■ PCR test robot

The Yomiuri Shimbun
An automated PCR robot being developed by Kawasaki Heavy Industries in Minato Ward, Tokyo

Hirotoshi Tsuji, 57, of Kawasaki Heavy Industries, Ltd. envisions a future airport where a robotic system automatically carries out PCR tests by remote control in a corner of the international departures hall. In this airport of the future, business travelers and tourists will receive a negative certificate about two hours after being tested at the sample collection station several dozen meters away, before boarding their flights.

Tsuji has worked as an engineer in the aerospace sector for about 30 years. Orders for the company’s commercial aircraft parts, which had been a major earner before the coronavirus crisis, have plummeted and show no signs of recovery. Last summer, when he was the manager of the technical management department, he was appointed head of a new project management office under the direct control of the president.

He was entrusted with the practical application of a robotic system for PCR testing. The system can be housed in a container about 12 meters long and 2.5 meters wide and transported on a trailer. The system automates examinations by medical workers that pose a risk of infection.

If the system is put into practical use, the process from sample collection to notification of results by a medical institution will take only about 1 hour and 20 minutes. The company aims to put this system into practice at major airports and major events by the end of this year, and has been lobbying the relevant ministries and local governments.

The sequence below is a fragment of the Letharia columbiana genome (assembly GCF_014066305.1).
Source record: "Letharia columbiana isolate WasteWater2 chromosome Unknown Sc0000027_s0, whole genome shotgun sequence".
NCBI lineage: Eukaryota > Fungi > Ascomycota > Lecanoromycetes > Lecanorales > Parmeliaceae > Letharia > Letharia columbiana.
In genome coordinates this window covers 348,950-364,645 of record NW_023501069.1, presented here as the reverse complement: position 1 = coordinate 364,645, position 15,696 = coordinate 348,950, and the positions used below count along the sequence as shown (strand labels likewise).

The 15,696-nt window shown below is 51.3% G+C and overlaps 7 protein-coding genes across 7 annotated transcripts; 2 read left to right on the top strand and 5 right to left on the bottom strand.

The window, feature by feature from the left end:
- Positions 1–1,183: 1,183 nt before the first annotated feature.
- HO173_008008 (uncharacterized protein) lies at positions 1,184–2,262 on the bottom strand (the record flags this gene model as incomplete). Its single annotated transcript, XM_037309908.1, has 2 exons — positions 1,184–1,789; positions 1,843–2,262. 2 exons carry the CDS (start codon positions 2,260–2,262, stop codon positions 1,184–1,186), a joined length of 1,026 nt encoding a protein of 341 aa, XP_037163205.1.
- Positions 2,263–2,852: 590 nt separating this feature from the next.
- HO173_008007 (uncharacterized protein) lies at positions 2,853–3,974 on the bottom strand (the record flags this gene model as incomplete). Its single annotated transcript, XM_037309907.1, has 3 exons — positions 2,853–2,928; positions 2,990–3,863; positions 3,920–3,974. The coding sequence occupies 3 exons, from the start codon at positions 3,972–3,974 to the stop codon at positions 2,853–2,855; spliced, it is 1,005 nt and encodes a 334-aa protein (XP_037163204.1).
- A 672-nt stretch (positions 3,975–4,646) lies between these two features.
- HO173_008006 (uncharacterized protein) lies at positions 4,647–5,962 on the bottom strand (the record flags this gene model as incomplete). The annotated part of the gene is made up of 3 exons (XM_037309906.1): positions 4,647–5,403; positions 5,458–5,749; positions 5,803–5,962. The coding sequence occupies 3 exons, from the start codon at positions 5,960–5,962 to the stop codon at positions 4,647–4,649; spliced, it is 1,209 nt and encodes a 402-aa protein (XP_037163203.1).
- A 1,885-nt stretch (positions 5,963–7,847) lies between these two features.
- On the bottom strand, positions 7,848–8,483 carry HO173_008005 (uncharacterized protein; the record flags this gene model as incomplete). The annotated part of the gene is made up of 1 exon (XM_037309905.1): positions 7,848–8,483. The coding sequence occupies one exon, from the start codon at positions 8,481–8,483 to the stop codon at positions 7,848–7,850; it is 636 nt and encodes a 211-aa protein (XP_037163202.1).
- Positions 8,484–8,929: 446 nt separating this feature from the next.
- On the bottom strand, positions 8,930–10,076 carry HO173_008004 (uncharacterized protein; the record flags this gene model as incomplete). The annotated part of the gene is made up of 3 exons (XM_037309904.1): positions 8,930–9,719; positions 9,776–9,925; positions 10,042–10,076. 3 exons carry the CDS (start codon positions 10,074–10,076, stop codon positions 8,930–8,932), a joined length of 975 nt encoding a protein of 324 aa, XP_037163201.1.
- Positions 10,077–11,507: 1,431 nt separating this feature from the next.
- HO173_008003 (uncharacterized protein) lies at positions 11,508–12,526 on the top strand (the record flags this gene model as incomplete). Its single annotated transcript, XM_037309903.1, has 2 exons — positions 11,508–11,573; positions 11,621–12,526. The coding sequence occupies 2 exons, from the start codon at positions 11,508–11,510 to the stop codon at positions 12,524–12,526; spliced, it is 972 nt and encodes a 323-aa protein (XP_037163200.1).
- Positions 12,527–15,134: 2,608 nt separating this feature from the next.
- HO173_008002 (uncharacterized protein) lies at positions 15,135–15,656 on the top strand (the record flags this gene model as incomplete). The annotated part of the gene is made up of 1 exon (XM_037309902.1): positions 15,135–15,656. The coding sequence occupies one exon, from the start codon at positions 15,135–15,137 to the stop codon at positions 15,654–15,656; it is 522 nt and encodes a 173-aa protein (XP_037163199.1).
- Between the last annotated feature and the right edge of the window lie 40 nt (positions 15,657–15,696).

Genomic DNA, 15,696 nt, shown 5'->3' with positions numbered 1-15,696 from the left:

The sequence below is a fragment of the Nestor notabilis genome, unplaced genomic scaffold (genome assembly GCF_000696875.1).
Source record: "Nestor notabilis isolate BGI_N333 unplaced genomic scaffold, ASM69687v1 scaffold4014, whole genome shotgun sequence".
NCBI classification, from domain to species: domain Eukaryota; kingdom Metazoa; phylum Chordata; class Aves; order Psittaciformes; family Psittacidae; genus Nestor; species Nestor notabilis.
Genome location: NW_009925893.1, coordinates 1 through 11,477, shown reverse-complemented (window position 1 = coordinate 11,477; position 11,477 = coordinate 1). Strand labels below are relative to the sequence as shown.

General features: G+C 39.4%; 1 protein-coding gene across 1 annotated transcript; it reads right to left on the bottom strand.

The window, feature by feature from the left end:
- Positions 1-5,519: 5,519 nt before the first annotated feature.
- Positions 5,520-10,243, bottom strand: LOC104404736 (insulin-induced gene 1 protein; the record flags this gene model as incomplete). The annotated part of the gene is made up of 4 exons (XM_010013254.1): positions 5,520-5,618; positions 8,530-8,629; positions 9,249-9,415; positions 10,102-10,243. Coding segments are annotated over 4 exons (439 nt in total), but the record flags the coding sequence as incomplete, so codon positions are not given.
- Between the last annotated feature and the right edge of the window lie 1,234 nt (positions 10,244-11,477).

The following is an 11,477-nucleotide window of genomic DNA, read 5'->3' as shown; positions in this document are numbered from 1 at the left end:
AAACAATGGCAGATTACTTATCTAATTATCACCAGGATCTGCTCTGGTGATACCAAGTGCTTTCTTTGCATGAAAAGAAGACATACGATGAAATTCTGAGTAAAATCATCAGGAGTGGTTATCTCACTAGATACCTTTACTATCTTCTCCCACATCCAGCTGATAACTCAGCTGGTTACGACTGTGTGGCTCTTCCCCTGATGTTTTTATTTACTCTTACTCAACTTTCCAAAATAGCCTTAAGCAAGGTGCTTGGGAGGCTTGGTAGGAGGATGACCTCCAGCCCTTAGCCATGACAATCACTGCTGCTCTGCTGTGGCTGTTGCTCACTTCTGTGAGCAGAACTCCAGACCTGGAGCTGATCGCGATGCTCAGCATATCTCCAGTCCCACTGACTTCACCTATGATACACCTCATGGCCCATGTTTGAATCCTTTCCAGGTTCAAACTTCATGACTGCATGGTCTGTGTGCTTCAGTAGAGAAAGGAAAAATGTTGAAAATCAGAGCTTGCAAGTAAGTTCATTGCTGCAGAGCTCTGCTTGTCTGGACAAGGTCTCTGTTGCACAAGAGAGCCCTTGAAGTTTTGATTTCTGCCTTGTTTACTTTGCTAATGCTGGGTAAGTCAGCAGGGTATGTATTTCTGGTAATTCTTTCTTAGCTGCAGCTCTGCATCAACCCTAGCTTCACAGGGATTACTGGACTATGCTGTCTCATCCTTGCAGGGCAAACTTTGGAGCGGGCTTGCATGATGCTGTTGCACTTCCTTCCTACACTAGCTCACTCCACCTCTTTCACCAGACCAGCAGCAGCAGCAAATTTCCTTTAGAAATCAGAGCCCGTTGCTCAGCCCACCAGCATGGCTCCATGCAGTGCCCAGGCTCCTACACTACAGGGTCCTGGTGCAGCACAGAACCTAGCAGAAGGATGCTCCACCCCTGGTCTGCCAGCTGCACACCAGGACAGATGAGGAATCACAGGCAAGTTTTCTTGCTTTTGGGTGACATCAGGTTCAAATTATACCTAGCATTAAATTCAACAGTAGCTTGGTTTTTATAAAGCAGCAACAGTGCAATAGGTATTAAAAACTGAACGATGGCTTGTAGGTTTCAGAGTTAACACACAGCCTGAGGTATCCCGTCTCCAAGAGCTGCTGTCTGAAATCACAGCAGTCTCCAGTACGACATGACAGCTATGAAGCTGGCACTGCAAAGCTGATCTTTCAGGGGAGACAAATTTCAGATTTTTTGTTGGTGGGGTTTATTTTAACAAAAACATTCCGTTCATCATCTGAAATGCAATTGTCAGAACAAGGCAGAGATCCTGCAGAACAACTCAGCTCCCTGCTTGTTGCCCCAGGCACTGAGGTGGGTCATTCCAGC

Tsuji said, “The main driving force of this project is our desire to bring back a world where planes can fly.”

■ A store without merchandise

On the first floor of a building in Yurakucho, Tokyo, there is a retail store that does not sell goods. About 100 product samples are neatly arranged in the white 260-square-meter interior. This shop was opened by b8ta from Silicon Valley last August, at the same time as its Shinjuku shop.

There are samples of VR goggle-type headgear, a jacket made of spacesuit material, beauty lotion, stationery and other products. The stores do not hold any stock and products are available online. On opening day, more than 1,000 customers visited the Yurakucho store.

The company rents one section of the store measuring 60 centimeters by 30 centimeters to companies that want to display product samples for ¥300,000 a month, and provides them with data on visitor trends. A total of 25 cameras in the store estimate the age and gender of shoppers and analyze which products they have shown interest in. Personal information is deleted from the data.

The strength of brick-and-mortar stores is that customers can discover products outside of what they had in mind. Takuji Kitagawa, 39, country manager of the company’s Japanese unit, said, “As face-to-face contact becomes more and more difficult, I think the time has come for a new form of retail where the barriers between online shopping and brick-and-mortar stores disappear.”